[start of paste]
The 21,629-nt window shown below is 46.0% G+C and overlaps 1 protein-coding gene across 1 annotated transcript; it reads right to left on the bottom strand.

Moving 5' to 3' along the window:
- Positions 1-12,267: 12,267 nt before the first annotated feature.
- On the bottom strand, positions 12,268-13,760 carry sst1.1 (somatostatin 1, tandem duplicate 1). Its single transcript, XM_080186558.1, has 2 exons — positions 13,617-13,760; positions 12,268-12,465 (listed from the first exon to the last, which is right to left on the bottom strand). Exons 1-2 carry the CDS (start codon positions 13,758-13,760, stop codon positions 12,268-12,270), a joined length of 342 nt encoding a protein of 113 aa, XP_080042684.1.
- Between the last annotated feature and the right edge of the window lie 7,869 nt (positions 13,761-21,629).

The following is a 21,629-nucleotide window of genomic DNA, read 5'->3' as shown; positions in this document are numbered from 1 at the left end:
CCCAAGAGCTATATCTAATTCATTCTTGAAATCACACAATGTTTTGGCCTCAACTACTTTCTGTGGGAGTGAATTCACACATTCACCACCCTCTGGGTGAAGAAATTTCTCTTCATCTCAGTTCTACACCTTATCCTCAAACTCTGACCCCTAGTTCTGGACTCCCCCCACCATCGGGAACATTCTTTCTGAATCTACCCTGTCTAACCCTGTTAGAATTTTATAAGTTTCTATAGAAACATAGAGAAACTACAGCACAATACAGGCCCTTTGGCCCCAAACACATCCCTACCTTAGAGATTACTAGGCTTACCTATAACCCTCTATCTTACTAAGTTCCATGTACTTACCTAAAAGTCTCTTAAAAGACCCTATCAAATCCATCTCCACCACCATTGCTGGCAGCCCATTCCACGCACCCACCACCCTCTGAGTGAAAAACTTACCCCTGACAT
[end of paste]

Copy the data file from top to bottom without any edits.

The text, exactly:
The 21,629-nt window shown below is 46.0% G+C and overlaps 1 protein-coding gene across 1 annotated transcript; it reads right to left on the bottom strand.

Moving 5' to 3' along the window:
- Positions 1-12,267: 12,267 nt before the first annotated feature.
- On the bottom strand, positions 12,268-13,760 carry sst1.1 (somatostatin 1, tandem duplicate 1). Its single transcript, XM_080186558.1, has 2 exons — positions 13,617-13,760; positions 12,268-12,465 (listed from the first exon to the last, which is right to left on the bottom strand). Exons 1-2 carry the CDS (start codon positions 13,758-13,760, stop codon positions 12,268-12,270), a joined length of 342 nt encoding a protein of 113 aa, XP_080042684.1.
- Between the last annotated feature and the right edge of the window lie 7,869 nt (positions 13,761-21,629).

The following is a 21,629-nucleotide window of genomic DNA, read 5'->3' as shown; positions in this document are numbered from 1 at the left end:
CCCAAGAGCTATATCTAATTCATTCTTGAAATCACACAATGTTTTGGCCTCAACTACTTTCTGTGGGAGTGAATTCACACATTCACCACCCTCTGGGTGAAGAAATTTCTCTTCATCTCAGTTCTACACCTTATCCTCAAACTCTGACCCCTAGTTCTGGACTCCCCCCACCATCGGGAACATTCTTTCTGAATCTACCCTGTCTAACCCTGTTAGAATTTTATAAGTTTCTATAGAAACATAGAGAAACTACAGCACAATACAGGCCCTTTGGCCCCAAACACATCCCTACCTTAGAGATTACTAGGCTTACCTATAACCCTCTATCTTACTAAGTTCCATGTACTTACCTAAAAGTCTCTTAAAAGACCCTATCAAATCCATCTCCACCACCATTGCTGGCAGCCCATTCCACGCACCCACCACCCTCTGAGTGAAAAACTTACCCCTGACAT